Few adverse health effects in wildlife exposed to low levels of radiation from the Fukushima nuclear accident
More than 10 years ago, the Great East Japan Earthquake and Tsunami damaged the Fukushima Dai-ichi Nuclear Power Plant, resulting in a massive release of radioactive material into the environment. Radiation dose rates led to the evacuation of over 150,000 residents from an area estimated at 444 square miles. Although people were evacuated, wildlife remained within the Fukushima Exclusion Zone, as it is sometimes called, and generations of animals have since been exposed to radiation levels above the safety threshold for human occupancy.
Colorado State University and the University of Georgia launched graduate student programs in collaboration with Fukushima University's Institute of Environmental Radioactivity to conduct research on the effects of life-long radiation exposures to wildlife. Their most recent results were published online in Environment International and appears in the October issue of the journal.
Between 2016 and 2018, the multi-disciplinary team studied wild boar and rat snakes across a range of radiation exposures in Fukushima. The team examined biomarkers of DNA damage and stress and did not find any significant adverse health effects.
Dr. Kelly Cunningham, first author of the paper and a recent graduate of CSU's Doctor of Veterinary Medicine program, said the biggest takeaway is that perhaps people do not need to be as fearful of moving back into the remediated areas—10 years after the accident—following this type of chronic, low-dose environmental radiation exposure.
The wildlife study is relevant to humans because human physiology is not so dissimilar to wild boar, said co-author James Beasley, an associate professor from the University of Georgia's Savannah River Ecology Lab and Warnell School of Forestry and Natural Resources.
While mice have traditionally been used as a radiation biology model from which human effects are extrapolated, pigs—which are descendants of wild boar—are physiologically more like humans than mice and thus a more appropriate biomedical model species, he said.
Researchers respond to local residents' questions
Hiroko Ishiniwa, a co-author and project assistant professor at Fukushima University, said the research helped respond to questions from local residents. In Fukushima, there have been many unfounded rumors about health effects related to radioactivity, she said.
"With hopes of explaining the situation, many local people took part in research activities, including capturing wild boars," she said.
Thomas Hinton, a co-author on the paper and retired professor from Fukushima University, said environmental radiation decreased precipitously after the accident.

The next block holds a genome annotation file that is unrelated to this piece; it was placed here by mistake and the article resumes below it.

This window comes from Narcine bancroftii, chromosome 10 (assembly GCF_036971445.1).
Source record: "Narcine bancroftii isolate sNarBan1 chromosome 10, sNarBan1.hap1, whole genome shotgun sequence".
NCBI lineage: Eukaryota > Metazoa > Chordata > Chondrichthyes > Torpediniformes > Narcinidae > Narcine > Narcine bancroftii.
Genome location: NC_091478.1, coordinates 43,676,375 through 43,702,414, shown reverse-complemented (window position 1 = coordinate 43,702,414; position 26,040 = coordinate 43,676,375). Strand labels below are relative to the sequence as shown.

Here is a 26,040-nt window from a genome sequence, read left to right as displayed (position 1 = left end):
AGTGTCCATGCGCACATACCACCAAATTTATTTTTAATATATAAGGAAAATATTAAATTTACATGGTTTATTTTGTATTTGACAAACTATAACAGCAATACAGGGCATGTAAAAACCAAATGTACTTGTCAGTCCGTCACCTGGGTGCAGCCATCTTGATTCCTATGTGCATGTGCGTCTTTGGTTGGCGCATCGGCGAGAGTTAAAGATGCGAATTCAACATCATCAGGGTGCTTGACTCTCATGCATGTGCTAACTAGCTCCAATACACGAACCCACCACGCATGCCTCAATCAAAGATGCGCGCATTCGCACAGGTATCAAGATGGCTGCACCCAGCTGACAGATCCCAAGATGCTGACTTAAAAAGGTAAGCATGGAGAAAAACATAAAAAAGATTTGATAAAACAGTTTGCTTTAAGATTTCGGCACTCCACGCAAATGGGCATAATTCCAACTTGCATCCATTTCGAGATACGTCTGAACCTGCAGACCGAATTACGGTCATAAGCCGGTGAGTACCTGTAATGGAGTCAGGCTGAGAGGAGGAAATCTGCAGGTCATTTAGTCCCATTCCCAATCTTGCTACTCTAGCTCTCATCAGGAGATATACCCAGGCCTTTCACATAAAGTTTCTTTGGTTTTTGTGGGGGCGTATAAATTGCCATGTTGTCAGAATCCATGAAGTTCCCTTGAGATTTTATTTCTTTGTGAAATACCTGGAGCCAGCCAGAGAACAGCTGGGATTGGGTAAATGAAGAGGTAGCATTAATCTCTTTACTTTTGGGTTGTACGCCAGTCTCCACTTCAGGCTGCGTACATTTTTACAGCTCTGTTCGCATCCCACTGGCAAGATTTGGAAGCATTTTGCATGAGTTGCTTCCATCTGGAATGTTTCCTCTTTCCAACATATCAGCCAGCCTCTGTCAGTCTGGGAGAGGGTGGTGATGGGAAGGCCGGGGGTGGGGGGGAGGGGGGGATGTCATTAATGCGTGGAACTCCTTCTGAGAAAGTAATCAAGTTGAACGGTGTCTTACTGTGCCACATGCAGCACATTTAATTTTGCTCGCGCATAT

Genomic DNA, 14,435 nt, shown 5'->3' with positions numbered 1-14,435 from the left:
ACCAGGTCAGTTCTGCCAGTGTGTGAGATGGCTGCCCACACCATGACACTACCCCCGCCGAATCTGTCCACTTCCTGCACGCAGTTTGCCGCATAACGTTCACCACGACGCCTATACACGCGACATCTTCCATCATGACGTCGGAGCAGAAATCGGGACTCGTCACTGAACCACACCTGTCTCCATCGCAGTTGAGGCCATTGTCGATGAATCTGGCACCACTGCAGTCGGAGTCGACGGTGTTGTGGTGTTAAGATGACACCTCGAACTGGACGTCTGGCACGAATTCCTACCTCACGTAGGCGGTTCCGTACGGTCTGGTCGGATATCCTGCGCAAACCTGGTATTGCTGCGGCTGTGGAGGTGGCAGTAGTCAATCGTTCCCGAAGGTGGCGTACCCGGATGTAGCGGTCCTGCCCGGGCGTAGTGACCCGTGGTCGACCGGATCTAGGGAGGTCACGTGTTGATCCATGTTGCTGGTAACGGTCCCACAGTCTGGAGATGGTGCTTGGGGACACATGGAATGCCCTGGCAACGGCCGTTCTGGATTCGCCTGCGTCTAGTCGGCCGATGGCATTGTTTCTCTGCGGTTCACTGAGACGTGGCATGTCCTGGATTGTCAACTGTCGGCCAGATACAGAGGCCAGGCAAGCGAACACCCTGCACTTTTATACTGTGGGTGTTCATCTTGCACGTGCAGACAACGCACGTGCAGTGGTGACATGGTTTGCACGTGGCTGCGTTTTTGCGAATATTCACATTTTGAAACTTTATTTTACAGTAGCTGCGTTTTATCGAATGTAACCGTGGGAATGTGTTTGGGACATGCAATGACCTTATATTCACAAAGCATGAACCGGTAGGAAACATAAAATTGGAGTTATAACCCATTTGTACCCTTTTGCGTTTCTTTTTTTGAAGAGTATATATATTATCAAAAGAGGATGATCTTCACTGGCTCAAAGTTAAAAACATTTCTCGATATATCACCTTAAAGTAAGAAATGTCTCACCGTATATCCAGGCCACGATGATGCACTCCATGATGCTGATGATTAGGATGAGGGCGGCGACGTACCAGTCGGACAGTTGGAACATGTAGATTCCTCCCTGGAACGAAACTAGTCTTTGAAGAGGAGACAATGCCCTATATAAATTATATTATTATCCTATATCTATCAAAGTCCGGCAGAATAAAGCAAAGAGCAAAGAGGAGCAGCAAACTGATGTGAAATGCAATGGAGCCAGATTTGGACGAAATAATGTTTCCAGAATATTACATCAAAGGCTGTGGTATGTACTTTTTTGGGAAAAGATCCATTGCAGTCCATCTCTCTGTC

By the time this research began in 2016 to 2018, cesium-134, one of the major radionuclides released from the accident, had decreased by as much as 90% because of its short half-life. Hinton received his bachelor's, master's and doctoral degrees from CSU.
What signs of stress did researchers see for wildlife?
CSU Professor Susan Bailey, senior author on the paper, is an expert on assessing markers of stress and DNA damage due to radiation exposure.
She was a principal investigator on the groundbreaking NASA Twins Study, which examined the effects of space on identical twin astronauts Scott and Mark Kelly while one of them remained on Earth during a space mission. Bailey studies telomeres, or the protective "caps" on the ends of human, as well as wildlife, chromosomes.
Bailey said the telomeres of the boar and snakes could provide clues as to whether the animals were stressed from radiation exposures. "If the boar were stressed, we would see telomeres shortening," she explained. "We didn't see any changes related to radiation dose, and we didn't see it in the snakes either."
The researchers thought that with wild boar rooting behavior and snakes living in contaminated soil they would have received large doses of radiation.
Hinton said they spent a great deal of time quantifying the dosimetry—how much of the radiation was absorbed by wildlife—as precisely as possible.
The researchers also found lower levels of the hormone cortisol, a primary indicator of stress, in wild boar living within the Exclusion Zone. Bailey said this finding is supported by the fact that animal populations are thriving in areas where humans have not returned.
"It's similar to what they're seeing in Chernobyl," she said. "The animals are flourishing mostly because there aren't people around, and they don't experience the related stress that brings."
Cunningham, now working as a veterinarian in New Zealand, said being able to conduct this research while pursuing a DVM degree at CSU was amazing.
"It taught me about this other world of science aside from veterinary medicine," she explained. "I had an opportunity to work with some of the leading radiation scientists from all over the world, and I could contribute with my veterinary skill set."
She said being a member of the research team also helped her develop an interest in public health and epidemiology, which she hopes to explore more as her career progresses.